Tig Notaro – Hello Again: the work of a subtle and expert tease

Tig Notaro
Tig Notaro - Kate Lacey

Storied American standup Tig Notaro has had her own sitcom and regular guest appearances on the radio show This American Life, and is perhaps most famous for a show she performed immediately after being diagnosed with breast cancer, and a follow-up that was performed partly topless, following a double mastectomy. She’s accustomed to dealing with weighty topics and breaking heavy news to her audience, and she has developed the perfect comedic voice for exactly that kind of comedy. Dry, cooly disaffected, almost monotone, but with an unmistakable underlying warmth.

She likes to refer to herself only a little ironically as “your friend Tig”, and that’s clearly how her audience thinks of her. They might have been be relieved that there’s initially nothing substantial to talk about in her new show – this is as casual and effortless a catch-up as she’s ever put together, stringing together endlessly charming anecdotes on how her kids seem to prefer her wife, how a burly fireman caused her to experience feelings of latent heterosexuality, and even a couple of stories that are based on comical mishearings. “Utter humiliation on a daily basis” is her description of parenthood, but it could apply to most other corners of her life as well.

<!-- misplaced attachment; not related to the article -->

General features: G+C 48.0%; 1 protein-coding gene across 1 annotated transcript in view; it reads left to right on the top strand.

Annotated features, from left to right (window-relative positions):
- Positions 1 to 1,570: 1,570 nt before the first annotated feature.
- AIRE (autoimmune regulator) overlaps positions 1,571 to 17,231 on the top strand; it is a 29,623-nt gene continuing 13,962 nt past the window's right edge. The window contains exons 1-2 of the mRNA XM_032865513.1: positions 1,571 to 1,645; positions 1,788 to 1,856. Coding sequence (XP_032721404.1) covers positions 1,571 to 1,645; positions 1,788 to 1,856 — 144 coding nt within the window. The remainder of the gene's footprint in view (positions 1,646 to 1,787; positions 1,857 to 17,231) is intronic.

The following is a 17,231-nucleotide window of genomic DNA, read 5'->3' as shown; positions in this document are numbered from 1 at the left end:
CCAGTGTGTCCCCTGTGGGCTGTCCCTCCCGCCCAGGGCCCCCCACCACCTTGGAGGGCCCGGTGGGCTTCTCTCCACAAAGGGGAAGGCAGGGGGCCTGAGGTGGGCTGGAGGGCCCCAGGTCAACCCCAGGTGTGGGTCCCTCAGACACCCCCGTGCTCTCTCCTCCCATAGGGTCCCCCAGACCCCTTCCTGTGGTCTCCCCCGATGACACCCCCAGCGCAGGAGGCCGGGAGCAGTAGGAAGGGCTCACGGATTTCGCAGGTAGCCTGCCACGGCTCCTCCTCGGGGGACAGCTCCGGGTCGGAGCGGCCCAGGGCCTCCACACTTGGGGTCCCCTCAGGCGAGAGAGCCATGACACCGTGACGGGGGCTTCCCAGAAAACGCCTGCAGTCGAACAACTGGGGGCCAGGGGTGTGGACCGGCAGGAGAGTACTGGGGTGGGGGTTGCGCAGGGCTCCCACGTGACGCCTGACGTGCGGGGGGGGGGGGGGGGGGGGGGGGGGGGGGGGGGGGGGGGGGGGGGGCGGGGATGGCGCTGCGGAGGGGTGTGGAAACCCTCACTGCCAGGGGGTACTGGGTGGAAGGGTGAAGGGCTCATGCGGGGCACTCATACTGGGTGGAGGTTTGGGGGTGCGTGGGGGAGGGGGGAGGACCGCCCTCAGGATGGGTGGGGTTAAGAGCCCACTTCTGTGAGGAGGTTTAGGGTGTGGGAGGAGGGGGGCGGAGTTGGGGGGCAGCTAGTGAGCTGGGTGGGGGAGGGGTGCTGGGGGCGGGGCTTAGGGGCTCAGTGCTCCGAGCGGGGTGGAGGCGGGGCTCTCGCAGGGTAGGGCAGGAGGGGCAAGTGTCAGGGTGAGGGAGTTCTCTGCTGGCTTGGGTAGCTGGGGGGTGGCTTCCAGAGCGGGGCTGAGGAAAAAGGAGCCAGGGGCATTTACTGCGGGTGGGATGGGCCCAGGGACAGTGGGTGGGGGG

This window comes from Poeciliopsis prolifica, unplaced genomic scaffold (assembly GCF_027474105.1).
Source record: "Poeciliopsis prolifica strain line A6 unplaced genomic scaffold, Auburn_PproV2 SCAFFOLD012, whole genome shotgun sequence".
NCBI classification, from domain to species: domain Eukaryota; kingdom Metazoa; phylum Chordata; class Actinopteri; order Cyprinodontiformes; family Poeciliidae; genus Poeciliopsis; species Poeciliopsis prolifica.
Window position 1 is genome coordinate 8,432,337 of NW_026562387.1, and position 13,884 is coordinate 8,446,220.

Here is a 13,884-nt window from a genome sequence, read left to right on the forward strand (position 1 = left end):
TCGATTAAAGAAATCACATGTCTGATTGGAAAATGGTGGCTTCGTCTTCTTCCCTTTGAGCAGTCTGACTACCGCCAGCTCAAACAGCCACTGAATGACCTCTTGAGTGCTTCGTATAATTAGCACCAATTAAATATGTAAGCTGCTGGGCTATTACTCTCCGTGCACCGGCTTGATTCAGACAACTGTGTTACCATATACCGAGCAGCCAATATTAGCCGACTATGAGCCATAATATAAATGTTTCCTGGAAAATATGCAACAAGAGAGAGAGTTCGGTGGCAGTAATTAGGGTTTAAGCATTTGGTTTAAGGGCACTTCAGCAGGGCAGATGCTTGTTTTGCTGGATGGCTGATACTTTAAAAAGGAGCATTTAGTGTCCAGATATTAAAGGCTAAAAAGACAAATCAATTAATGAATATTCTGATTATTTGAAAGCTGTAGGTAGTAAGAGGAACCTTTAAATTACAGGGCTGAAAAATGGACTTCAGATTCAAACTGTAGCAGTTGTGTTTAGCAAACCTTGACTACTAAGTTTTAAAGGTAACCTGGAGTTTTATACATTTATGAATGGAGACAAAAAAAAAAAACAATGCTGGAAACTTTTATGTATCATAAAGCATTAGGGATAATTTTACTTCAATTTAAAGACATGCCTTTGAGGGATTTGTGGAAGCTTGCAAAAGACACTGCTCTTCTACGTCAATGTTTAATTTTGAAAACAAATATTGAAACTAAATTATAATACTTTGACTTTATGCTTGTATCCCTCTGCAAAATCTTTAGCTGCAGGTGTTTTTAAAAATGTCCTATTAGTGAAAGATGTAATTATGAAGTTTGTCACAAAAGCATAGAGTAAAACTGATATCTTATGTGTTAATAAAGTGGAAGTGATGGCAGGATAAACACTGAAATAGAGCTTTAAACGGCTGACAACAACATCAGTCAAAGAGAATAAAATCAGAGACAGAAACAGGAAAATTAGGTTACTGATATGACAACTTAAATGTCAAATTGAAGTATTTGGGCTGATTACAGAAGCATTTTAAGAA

If the show has a theme, it’s probably that: the small indignities of existence that build obscurely to the greater indignities of dying and death. Both are regular spectres for Notaro, due to her often poor health, and Hello Again peaks as complications related to invasive back surgery leave her life hanging in the balance once again.

So it feels like a conscious de-escalation after the interval when she sits at a piano and begins a starry showbiz anecdote set at a party with Oprah and Bruno Mars. With this story as a frame, she does crowd work for the entire second half. Unable to sing or play a note, she nevertheless holds the audience in a sense of expectation for almost 30 minutes, as over and over again we’re explicitly told that she is under no circumstances about to burst into beautiful song, yet we can’t help but anticipate it anyway. This is the work of a subtle and expert tease.

When the punchline finally lands it’s to uproar, and in some ways acts a refutation of those earlier indignities. In this final tale, she’s defiantly invulnerable to humiliation while she massacres Adele in front of some of the most famous singers in the world. It’s a serious reclamation of fun and frivolity.

Touring England and Ireland until Oct 26;